For the next few years our local economy will be living with the effects of the pandemic, and any promises made here need to be responsive to that. Some of the challenges remain the same as before, especially how we ensure that our market towns and high streets remain resilient and can continue to thrive.
Our district has the highest number of small and micro businesses in Gloucestershire, so it is vital we create right circumstances for them to grow. We need to keep local decent jobs and support our home-grown businesses, large and small, as well as ensuring those who work for themselves have the support they need.
It is critical that our district’s economy remains resilient in the years ahead and starts to make the transition to the low carbon economy of the future. We need to change our ways and learn how to live well without pushing our demands beyond the limit of what our planet can support.
In recent years we’ve been inspired by the success of Labour councils boosting their local economies by ‘community wealth building’, enabling the benefits of economic development to be retained locally. It’s a people and community-centred approach to economics so that when wealth is created by a community it is stays in the area in which it was earned.
The council has an important role to play in this, through how it chooses to spend public money on good and services, who it awards contracts to, and how it is a role model and influencer as one of the major employers in the district.
• Create an economic development strategy with a focus on supporting market towns and specific sectors for example those most impacted by the pandemic: high street businesses, hospitality and events, and those in the visitor economy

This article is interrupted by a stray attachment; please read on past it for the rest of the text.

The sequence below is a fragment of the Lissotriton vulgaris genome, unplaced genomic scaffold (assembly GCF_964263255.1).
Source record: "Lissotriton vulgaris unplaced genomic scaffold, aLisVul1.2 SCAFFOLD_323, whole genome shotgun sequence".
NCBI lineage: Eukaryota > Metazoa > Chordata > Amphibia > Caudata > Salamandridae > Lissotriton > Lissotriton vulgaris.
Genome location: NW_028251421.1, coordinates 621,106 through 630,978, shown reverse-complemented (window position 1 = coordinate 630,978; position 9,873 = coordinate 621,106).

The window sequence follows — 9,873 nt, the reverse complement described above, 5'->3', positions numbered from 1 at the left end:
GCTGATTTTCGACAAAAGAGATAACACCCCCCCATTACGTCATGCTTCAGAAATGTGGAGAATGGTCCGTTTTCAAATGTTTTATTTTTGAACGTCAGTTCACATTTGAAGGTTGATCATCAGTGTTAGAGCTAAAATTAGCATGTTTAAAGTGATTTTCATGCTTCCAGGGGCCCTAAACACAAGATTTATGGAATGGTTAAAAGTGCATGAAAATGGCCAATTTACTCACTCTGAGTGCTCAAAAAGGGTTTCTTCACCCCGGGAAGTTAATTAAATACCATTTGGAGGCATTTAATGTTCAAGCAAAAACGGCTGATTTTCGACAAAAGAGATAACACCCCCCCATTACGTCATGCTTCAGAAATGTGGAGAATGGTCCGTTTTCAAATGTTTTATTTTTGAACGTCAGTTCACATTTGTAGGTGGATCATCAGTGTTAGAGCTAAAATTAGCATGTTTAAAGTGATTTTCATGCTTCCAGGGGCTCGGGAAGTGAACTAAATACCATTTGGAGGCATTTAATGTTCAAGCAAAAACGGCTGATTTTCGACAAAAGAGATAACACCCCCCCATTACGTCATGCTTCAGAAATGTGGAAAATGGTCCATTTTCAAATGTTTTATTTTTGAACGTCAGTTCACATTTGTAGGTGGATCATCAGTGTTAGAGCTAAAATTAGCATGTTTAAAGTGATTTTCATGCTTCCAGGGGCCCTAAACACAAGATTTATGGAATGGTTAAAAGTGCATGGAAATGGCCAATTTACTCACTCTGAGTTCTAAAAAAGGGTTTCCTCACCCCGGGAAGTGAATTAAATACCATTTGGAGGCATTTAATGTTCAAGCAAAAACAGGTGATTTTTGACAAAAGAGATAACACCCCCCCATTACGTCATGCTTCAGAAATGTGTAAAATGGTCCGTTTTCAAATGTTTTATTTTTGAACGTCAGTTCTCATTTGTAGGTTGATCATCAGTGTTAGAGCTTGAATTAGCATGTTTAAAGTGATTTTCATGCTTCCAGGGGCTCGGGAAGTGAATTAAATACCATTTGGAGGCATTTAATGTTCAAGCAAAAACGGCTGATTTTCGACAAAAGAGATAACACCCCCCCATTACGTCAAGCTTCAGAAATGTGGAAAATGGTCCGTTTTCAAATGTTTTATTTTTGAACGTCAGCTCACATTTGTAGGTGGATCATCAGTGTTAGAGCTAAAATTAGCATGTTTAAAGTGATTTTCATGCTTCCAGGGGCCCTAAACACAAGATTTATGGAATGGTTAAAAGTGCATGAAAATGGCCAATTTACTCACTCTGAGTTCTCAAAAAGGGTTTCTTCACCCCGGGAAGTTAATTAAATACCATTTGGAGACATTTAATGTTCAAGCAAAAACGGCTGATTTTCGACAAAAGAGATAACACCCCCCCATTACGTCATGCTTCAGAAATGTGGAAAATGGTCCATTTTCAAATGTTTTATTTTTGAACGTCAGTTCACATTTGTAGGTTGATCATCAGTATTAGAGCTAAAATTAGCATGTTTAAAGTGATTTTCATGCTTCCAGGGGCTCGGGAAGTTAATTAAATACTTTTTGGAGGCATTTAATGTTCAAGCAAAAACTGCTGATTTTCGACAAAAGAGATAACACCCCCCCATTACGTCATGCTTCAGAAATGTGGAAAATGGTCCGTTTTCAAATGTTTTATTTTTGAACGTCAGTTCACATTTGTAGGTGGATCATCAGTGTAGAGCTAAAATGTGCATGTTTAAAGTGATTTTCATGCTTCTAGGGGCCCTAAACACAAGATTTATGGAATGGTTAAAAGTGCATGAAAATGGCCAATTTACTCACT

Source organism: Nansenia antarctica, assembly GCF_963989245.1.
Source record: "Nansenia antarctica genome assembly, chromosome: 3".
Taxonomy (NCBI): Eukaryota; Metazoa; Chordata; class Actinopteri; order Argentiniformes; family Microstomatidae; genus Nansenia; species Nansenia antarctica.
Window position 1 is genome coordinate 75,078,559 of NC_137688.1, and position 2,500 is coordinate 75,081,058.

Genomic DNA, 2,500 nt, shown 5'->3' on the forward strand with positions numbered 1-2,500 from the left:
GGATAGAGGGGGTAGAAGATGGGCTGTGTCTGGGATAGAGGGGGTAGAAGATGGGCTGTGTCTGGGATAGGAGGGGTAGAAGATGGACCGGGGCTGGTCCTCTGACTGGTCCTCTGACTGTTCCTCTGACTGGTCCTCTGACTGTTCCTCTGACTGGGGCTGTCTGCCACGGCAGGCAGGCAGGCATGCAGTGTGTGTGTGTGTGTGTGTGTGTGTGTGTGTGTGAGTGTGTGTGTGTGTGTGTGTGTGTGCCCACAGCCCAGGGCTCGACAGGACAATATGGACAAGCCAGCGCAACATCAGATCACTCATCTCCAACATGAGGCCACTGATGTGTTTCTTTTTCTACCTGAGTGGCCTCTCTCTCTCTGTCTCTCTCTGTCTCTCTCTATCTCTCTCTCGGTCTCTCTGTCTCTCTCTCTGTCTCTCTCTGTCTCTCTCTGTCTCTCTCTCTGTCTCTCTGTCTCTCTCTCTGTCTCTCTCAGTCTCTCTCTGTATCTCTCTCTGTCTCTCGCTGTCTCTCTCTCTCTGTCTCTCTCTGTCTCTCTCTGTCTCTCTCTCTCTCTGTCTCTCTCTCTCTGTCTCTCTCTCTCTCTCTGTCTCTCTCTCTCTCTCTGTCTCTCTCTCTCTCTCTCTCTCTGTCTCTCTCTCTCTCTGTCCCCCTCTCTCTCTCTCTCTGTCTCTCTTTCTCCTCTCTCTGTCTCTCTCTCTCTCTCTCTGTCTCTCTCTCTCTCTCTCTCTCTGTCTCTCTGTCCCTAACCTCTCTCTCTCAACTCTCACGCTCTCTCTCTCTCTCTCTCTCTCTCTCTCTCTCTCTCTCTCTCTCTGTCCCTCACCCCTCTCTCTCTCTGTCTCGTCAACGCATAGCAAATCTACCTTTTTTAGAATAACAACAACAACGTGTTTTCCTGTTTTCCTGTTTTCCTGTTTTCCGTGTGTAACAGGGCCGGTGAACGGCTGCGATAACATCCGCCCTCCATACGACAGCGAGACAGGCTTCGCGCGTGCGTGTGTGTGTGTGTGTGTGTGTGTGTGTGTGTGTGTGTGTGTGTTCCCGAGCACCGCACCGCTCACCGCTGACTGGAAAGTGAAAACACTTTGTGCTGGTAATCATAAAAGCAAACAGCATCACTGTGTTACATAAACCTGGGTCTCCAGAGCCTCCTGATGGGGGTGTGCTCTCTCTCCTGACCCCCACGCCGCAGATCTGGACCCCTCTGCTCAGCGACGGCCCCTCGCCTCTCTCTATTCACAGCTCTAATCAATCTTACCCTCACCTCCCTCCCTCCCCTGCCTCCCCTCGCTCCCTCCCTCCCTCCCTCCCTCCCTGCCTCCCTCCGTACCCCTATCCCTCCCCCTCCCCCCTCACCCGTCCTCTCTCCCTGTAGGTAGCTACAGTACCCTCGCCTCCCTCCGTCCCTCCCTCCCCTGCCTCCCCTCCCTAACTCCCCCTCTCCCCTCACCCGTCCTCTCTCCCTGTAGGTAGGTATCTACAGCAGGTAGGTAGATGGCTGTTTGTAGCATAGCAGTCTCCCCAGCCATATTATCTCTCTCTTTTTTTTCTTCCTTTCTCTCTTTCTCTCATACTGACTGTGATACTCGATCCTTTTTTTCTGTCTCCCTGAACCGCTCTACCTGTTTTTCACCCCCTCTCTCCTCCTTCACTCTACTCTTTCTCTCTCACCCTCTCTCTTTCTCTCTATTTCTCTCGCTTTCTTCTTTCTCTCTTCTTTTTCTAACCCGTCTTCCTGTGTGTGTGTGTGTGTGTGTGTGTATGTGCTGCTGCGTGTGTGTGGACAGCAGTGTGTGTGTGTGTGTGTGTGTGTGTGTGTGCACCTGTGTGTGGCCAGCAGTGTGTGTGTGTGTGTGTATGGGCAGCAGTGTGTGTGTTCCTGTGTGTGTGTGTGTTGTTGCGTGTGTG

• Work with partners across Gloucestershire to grow the visitor economy
• Support the growing of skills needed locally especially in the low carbon and visitor economy
• Support projects that provide for training and secure future skills for apprentices, the young and unemployed
Keep it local
• Create a ‘favoured trader’ list of local businesses that are living wage employers and who align with the council’s own social and low carbon values
• Introduce local incentives on low carbon goods and services, and strengthen local supply chains
• Protect existing employment sites to ensure the district has a diverse and adequate supply to meet existing business needs and attract new businesses
• Continue to support the Think Local, Shop Local campaign
Keep it fair and equal
• Promote a local economy with a diversity of business ownership and models: locally owned and social enterprises; self-employed and micro-businesses, co-operatives, community ownership and local private ownership
• Grow the cooperative sector in the district
• Working with trade unions to support fair employment, encouraging more local businesses and organisations to be real living wage employers
Investing in our district
• Regeneration: Use council powers to unblock hard to develop areas, especially brownfield sites and long-term empty properties, for local jobs and homes, while preserving and enhancing biodiversity
• Create a One Canal strategy for the regeneration and preservation of the canal from Brimscombe Port to Sharpness Docks, capturing all benefits including: health and wellbeing; economic growth; industrial heritage; and land and water biodiversity
• Support sustainable and community transport and engage with county and regional partnerships to improve transport infrastructure, especially public transport, bus and rail, walking and cycling
• Support the expansion and improvement of the district’s railway stations including bids for new facilities
• Work to get the infrastructure investment that is needed for local communities and with a minimum of delay, fairly across the district, like schools, GP surgeries and better public transport.